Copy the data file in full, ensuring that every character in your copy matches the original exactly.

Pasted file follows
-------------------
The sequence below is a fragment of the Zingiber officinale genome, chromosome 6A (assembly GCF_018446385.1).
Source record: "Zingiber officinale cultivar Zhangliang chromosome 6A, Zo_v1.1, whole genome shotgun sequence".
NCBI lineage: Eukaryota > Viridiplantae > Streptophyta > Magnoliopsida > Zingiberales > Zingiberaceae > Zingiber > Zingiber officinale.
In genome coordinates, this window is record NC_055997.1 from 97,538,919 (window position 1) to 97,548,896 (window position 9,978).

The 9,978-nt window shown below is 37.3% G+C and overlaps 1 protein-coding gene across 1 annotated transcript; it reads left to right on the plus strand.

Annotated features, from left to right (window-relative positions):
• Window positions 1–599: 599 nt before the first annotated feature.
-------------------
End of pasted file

The sequence below is a fragment of the Zingiber officinale genome, chromosome 6A (assembly GCF_018446385.1).
Source record: "Zingiber officinale cultivar Zhangliang chromosome 6A, Zo_v1.1, whole genome shotgun sequence".
NCBI lineage: Eukaryota > Viridiplantae > Streptophyta > Magnoliopsida > Zingiberales > Zingiberaceae > Zingiber > Zingiber officinale.
In genome coordinates, this window is record NC_055997.1 from 97,538,919 (window position 1) to 97,548,896 (window position 9,978).

The 9,978-nt window shown below is 37.3% G+C and overlaps 1 protein-coding gene across 1 annotated transcript; it reads left to right on the plus strand.

Annotated features, from left to right (window-relative positions):
• Window positions 1–599: 599 nt before the first annotated feature.